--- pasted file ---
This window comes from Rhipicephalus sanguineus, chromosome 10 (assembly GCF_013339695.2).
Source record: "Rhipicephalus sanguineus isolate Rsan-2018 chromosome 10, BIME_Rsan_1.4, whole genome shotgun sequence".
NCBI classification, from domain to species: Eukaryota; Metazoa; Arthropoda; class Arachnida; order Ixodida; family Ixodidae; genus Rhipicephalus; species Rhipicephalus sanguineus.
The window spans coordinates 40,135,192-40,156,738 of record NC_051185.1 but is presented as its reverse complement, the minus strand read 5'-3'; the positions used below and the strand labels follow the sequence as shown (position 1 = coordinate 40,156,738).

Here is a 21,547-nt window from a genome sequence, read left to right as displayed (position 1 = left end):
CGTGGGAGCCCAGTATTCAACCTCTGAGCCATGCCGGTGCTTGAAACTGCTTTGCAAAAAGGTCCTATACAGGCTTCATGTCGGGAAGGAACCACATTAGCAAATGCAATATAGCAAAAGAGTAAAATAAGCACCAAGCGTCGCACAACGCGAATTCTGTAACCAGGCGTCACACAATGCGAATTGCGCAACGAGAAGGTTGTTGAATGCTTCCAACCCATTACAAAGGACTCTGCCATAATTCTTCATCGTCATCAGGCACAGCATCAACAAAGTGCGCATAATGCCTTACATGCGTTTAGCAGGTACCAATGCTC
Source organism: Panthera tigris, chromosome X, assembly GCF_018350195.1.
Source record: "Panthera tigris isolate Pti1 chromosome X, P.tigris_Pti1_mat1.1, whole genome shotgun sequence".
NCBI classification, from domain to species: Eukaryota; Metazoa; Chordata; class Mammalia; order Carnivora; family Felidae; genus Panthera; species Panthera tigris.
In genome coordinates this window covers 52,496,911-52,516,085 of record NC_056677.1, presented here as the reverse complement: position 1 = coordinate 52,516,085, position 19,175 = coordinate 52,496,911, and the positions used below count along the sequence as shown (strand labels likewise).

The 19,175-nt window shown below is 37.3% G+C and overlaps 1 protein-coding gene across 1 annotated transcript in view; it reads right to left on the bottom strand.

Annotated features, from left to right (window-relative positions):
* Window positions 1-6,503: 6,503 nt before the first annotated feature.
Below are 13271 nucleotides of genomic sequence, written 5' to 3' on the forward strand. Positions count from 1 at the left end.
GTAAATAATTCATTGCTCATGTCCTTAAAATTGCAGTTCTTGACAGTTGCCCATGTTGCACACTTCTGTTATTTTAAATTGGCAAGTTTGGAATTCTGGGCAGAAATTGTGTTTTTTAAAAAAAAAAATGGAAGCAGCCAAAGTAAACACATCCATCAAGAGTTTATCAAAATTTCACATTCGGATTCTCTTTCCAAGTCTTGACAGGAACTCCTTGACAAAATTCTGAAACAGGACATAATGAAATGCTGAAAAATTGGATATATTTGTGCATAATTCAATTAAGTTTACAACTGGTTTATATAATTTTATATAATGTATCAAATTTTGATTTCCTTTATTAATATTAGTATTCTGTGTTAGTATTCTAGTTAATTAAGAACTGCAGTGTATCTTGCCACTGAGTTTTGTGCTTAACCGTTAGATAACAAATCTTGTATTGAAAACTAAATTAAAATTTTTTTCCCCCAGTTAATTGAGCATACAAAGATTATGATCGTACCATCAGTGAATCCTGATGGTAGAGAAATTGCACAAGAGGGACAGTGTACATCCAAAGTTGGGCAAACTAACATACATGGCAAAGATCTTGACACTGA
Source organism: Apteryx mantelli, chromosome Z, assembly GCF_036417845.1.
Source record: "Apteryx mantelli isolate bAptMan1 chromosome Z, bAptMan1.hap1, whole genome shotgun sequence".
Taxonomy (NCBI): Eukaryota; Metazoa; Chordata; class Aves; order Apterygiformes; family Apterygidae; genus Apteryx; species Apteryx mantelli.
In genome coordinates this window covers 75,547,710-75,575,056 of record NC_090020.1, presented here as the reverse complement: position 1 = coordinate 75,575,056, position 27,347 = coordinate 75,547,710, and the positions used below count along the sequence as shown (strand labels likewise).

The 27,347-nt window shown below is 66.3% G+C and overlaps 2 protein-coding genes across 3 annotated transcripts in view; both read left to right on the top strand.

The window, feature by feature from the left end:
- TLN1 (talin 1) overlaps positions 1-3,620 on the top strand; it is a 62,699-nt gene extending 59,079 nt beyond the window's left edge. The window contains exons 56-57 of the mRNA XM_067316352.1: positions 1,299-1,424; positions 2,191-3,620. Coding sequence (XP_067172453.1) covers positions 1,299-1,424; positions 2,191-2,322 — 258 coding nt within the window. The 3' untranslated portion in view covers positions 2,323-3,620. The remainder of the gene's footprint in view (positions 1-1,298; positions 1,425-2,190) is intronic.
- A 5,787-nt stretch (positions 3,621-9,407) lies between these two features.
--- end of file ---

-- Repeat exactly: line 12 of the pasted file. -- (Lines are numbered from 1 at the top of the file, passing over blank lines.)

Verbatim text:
Annotated features, from left to right (window-relative positions):